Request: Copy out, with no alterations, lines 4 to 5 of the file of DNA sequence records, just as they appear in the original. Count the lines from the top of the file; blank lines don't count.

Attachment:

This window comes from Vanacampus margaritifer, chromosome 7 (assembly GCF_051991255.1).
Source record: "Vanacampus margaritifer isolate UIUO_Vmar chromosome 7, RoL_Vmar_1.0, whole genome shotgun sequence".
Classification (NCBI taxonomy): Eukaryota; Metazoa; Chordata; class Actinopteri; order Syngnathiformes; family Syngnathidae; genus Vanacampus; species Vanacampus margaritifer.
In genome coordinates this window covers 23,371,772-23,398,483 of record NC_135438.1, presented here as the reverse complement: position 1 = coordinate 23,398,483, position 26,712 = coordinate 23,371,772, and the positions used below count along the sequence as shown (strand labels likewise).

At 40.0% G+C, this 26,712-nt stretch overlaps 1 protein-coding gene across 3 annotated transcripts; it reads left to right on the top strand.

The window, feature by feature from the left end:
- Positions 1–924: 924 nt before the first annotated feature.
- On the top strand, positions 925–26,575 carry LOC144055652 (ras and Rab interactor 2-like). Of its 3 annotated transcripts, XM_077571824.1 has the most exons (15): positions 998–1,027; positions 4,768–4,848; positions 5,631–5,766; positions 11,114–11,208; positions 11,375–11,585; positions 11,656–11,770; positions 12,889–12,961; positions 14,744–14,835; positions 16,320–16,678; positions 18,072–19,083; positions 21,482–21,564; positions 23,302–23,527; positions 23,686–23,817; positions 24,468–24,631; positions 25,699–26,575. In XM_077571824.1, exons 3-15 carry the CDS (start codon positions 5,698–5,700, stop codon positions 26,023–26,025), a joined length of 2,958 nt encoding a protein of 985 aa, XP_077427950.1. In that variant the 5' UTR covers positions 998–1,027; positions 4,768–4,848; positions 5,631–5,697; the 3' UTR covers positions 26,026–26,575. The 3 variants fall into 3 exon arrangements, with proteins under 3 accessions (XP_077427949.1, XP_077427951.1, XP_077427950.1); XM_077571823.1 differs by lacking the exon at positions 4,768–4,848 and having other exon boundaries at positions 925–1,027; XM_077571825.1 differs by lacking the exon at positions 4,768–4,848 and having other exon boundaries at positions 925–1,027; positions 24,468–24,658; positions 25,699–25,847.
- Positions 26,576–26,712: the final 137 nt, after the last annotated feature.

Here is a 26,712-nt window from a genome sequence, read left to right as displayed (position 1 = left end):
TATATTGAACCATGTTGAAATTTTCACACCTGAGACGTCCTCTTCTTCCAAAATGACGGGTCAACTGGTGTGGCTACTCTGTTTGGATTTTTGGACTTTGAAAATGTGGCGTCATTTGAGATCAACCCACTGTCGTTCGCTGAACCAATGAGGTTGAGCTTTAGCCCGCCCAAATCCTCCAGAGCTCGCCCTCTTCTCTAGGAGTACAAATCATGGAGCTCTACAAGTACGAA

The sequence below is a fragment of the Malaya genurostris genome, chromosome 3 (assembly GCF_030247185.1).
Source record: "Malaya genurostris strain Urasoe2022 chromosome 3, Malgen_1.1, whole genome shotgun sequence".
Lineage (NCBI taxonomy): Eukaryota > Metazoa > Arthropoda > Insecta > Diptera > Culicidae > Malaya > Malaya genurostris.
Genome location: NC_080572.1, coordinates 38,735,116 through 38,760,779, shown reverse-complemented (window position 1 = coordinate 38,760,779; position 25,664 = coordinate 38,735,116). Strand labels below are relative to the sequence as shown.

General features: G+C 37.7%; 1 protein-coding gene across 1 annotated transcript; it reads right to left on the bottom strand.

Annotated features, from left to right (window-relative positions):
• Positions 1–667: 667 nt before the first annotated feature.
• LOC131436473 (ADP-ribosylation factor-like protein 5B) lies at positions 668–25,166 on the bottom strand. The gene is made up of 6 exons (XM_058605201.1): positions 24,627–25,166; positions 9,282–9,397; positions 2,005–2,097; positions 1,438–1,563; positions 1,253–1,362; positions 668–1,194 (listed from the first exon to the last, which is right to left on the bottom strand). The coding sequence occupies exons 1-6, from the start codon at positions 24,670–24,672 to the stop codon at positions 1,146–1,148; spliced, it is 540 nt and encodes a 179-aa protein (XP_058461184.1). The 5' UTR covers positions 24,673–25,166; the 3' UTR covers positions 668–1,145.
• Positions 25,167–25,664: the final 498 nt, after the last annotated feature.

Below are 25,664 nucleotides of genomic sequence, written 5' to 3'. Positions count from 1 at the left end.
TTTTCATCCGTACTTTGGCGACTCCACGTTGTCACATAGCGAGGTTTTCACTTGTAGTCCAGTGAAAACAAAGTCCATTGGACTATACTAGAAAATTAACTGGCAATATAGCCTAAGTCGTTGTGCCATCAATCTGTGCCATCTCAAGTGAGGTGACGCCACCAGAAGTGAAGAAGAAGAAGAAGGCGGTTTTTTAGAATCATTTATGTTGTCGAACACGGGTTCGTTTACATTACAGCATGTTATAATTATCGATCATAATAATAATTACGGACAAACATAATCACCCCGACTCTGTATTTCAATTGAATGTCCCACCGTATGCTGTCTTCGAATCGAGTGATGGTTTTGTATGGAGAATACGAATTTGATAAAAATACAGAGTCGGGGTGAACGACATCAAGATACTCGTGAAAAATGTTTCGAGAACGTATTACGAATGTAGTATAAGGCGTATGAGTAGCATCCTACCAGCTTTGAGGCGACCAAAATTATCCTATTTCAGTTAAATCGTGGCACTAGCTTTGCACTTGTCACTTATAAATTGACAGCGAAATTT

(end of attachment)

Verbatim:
In genome coordinates this window covers 23,371,772-23,398,483 of record NC_135438.1, presented here as the reverse complement: position 1 = coordinate 23,398,483, position 26,712 = coordinate 23,371,772, and the positions used below count along the sequence as shown (strand labels likewise).

At 40.0% G+C, this 26,712-nt stretch overlaps 1 protein-coding gene across 3 annotated transcripts; it reads left to right on the top strand.